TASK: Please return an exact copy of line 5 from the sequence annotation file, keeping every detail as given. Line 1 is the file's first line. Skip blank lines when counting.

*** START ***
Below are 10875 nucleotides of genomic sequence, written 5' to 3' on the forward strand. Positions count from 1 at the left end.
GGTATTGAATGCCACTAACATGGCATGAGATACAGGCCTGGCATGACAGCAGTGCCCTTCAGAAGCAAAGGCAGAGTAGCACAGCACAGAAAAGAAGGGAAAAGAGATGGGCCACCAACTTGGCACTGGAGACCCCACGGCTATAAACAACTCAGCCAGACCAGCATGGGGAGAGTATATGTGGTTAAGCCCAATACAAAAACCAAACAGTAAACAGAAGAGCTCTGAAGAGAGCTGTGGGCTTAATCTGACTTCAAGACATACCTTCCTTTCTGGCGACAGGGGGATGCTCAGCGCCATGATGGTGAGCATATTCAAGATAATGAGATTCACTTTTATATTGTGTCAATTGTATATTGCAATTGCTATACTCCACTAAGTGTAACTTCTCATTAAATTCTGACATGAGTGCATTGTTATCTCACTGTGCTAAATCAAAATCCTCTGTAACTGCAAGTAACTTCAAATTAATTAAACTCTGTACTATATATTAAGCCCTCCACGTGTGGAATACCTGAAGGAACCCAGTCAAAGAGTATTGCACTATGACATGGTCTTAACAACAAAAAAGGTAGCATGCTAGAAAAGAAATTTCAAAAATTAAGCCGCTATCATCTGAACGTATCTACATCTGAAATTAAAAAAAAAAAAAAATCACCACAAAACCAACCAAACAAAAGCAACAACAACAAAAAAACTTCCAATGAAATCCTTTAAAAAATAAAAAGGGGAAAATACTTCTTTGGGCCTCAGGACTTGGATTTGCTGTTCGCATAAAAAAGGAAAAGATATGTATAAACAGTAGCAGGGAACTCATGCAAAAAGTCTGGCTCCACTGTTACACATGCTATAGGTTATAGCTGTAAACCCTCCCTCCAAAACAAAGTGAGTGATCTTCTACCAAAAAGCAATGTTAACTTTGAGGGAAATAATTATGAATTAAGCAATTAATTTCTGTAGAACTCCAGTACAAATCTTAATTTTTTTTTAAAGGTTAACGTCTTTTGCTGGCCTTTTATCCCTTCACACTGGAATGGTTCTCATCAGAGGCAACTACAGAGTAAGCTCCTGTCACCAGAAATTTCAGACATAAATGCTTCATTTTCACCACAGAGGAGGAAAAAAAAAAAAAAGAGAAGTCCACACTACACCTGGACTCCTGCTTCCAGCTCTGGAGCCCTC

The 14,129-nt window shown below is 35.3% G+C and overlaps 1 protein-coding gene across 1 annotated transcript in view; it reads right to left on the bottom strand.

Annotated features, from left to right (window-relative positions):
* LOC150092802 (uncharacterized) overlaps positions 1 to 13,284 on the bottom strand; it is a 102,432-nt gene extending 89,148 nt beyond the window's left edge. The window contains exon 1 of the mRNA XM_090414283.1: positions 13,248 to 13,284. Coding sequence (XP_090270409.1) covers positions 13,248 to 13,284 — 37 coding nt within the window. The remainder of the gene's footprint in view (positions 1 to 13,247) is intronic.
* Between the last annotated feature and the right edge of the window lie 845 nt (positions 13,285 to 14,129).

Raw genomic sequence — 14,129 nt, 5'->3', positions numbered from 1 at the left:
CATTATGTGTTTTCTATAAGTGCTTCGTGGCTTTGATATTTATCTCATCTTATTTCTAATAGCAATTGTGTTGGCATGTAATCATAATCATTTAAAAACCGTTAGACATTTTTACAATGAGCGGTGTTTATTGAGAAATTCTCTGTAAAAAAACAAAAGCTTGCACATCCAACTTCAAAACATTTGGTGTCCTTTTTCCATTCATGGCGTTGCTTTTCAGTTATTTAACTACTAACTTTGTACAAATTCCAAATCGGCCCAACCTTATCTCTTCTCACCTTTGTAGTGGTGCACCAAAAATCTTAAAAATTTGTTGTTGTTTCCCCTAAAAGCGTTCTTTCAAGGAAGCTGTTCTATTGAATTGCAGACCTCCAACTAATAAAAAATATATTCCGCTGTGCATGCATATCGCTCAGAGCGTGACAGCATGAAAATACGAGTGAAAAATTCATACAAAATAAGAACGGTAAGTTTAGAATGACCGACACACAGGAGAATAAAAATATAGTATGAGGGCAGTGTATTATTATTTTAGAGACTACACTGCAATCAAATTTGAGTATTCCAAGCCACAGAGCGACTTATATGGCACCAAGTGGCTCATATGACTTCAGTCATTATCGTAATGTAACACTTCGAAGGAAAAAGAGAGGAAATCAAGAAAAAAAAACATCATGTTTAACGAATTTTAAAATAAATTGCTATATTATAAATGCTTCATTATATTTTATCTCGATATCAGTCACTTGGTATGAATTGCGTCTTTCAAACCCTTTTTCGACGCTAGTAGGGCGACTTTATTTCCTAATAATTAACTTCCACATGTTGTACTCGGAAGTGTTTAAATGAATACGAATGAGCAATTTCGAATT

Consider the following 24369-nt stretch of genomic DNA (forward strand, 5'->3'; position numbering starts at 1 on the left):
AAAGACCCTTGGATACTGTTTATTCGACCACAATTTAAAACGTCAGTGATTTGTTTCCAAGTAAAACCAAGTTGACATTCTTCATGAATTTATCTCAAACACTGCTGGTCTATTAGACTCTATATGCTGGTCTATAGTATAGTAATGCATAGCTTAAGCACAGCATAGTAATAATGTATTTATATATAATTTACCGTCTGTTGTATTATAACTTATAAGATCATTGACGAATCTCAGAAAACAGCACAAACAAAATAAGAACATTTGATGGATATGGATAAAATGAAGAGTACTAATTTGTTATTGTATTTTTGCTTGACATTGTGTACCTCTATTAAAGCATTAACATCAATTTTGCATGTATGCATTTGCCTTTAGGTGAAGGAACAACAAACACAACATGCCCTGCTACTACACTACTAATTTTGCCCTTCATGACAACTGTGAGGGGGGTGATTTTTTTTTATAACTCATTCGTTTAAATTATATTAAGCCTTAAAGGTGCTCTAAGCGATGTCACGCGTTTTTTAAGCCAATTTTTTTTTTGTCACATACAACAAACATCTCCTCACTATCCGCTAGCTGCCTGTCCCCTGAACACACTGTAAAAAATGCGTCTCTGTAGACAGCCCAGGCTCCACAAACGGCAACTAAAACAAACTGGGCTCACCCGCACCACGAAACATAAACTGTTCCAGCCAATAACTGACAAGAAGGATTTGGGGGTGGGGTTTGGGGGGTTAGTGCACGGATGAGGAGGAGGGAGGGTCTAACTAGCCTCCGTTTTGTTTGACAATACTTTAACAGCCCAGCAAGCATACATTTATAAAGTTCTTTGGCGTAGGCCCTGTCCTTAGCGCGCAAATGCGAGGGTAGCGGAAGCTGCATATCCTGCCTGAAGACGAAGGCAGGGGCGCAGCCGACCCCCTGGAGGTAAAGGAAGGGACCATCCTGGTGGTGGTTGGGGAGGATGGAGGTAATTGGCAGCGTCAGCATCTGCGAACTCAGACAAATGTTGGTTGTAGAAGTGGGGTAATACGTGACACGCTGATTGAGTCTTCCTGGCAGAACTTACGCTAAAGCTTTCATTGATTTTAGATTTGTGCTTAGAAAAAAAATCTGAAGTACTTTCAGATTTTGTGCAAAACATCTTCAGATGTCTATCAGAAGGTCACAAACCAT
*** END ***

* LOC150092802 (uncharacterized) overlaps positions 1 to 13,284 on the bottom strand; it is a 102,432-nt gene extending 89,148 nt beyond the window's left edge. The window contains exon 1 of the mRNA XM_090414283.1: positions 13,248 to 13,284. Coding sequence (XP_090270409.1) covers positions 13,248 to 13,284 — 37 coding nt within the window. The remainder of the gene's footprint in view (positions 1 to 13,247) is intronic.